Packaged goods giant Unilever told investors and analysts today that it would produce 30% fewer ads going forward and trim its global creative agency roster by 50%.
In a conference call earlier today, Unilever CFO Graeme Pitkethly said the company employs 3,000 agencies around the world, which will be reduced “by half.”
Pitkethly told the investment community that the firm produces more ads than ever make it to air. The strategy going forward will be to show more of the better ads that make the cut for longer periods of time.
The plan, he said, “won’t compromise the impact” of the company’s overall advertising and marketing strategy.
The company did not disclose how much it believed it would save by cutting the number of ads it produces and trimming its agency roster. It is estimated that Unilever spends more than $7 billion on advertising worldwide each year.
The stock prices of the four major ad holding companies were all down today -- and WPP, which counts Unilever as one of its biggest clients was down the most, by a little more than 1% in NASDAQ trading on its American Depository Receipts. By contrast, the Dow Jones Average was up slightly.
WPP’s Ogilvy & Mather is the lead agency on Unilever’s Dove account. It also handles a major shopper marketing program for the client in the U.S. and shares media duties for Unilever with Omnicom’s PHD in a number of markets worldwide.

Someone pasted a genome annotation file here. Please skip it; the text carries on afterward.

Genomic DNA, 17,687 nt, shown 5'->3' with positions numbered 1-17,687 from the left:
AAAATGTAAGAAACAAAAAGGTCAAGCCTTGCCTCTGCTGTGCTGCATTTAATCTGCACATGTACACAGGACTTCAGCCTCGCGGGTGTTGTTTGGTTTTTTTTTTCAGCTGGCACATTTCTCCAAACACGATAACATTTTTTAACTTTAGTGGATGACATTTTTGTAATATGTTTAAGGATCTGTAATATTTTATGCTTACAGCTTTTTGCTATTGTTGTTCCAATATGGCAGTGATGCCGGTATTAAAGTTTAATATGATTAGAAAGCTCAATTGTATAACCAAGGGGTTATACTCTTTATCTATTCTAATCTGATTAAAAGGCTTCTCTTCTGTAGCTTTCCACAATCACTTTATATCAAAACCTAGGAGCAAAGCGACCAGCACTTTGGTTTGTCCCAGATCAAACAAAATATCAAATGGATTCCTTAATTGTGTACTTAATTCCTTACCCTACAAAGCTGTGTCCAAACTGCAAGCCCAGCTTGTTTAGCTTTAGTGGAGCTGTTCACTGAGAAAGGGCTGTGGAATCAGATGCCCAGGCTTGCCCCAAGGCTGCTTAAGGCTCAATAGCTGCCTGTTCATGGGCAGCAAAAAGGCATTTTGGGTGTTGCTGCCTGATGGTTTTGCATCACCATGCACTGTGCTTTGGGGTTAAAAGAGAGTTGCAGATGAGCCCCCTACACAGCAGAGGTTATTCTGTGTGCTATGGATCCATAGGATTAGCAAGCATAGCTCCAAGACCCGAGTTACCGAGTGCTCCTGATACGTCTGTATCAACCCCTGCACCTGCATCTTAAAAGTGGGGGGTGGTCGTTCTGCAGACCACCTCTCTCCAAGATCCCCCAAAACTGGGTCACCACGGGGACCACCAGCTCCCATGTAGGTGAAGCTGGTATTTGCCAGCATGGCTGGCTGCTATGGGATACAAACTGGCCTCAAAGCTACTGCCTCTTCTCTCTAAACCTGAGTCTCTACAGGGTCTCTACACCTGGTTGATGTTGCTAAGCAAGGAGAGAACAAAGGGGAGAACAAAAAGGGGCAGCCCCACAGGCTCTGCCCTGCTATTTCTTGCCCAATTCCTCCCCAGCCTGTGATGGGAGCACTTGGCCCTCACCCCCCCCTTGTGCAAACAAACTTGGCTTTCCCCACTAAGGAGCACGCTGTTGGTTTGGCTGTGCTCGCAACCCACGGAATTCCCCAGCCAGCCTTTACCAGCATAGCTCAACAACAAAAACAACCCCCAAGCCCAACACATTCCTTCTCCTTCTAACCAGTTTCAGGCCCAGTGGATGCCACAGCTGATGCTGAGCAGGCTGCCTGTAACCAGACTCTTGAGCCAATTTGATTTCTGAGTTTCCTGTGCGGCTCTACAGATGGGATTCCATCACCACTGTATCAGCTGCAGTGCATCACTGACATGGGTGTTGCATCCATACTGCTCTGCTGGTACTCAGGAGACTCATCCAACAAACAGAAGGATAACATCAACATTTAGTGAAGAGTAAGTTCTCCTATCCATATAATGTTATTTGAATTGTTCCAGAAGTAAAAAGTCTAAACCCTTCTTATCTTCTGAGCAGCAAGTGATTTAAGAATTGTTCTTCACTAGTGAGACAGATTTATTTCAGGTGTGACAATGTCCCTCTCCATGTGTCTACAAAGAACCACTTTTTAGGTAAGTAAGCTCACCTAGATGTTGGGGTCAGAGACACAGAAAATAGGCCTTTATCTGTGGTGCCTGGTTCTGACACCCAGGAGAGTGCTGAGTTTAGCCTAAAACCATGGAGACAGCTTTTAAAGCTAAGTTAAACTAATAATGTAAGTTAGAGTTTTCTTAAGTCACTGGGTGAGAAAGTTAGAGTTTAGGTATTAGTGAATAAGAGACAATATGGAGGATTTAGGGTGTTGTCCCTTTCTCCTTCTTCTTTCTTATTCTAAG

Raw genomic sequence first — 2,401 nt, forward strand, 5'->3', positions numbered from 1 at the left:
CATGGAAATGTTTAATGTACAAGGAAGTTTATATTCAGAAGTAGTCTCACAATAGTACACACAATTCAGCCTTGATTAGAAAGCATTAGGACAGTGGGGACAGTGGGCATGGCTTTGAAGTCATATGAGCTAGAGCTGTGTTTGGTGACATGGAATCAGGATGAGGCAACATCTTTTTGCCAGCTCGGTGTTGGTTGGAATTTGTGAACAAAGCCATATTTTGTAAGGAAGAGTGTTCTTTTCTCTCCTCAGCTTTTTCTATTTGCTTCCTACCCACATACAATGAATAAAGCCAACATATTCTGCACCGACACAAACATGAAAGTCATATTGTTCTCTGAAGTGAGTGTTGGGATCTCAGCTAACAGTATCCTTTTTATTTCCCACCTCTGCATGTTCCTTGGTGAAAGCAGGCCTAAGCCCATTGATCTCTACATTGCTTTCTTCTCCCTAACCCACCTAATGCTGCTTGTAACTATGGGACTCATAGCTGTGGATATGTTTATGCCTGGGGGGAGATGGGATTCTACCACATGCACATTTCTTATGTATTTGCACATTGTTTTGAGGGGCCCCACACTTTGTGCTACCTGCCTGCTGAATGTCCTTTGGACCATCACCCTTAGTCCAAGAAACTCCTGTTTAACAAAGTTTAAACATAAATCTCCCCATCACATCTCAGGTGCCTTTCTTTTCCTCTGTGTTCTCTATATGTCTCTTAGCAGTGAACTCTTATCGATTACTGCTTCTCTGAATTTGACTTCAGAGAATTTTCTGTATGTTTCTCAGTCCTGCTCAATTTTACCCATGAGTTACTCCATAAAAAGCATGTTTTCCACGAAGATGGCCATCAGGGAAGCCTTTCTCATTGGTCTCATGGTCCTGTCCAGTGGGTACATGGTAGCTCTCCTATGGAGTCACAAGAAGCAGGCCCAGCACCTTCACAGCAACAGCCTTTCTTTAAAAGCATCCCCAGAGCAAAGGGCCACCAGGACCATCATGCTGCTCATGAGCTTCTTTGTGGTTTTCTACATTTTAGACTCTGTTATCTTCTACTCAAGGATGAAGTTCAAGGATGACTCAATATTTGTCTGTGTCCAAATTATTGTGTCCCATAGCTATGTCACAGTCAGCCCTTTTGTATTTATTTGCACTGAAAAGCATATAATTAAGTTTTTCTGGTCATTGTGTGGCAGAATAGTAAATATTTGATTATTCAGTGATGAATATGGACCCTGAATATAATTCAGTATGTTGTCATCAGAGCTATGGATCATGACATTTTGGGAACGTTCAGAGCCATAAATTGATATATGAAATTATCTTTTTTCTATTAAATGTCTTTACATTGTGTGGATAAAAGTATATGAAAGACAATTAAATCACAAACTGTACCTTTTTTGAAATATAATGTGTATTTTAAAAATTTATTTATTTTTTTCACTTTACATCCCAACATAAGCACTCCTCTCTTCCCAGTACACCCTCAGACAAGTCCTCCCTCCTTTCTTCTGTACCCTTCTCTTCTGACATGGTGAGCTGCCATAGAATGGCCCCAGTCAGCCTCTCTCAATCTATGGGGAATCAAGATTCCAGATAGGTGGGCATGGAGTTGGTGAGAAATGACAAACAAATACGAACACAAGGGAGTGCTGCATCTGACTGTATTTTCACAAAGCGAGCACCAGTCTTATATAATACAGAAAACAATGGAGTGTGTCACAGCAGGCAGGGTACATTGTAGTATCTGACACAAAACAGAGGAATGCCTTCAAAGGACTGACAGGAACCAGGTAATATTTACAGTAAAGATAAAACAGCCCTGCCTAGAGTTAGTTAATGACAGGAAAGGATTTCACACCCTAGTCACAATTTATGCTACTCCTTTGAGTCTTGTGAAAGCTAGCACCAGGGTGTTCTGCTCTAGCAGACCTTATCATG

The ad-related reductions are part of a much broader savings program at Unilever that’s targeting 4 billion to 6 billion euros ($4.3 billion to $6.4 billion) over the next three years.
The call with analysts came after a recent offer by Kraft Heinz to acquire Unilever for $143 billion, which Unilever rejected. Kraft Heinz then withdrew the offer.
On the call with analysts, Unilever CEO Paul Polman said a “board review” of the company’s long-term planning concluded that “the strategy is right.”
The firm also said that it was putting its 3 billion euro ($3.2 billion) spreads business on the sales block and that it was combining its Foods and Refreshments divisions to achieve cost efficiencies.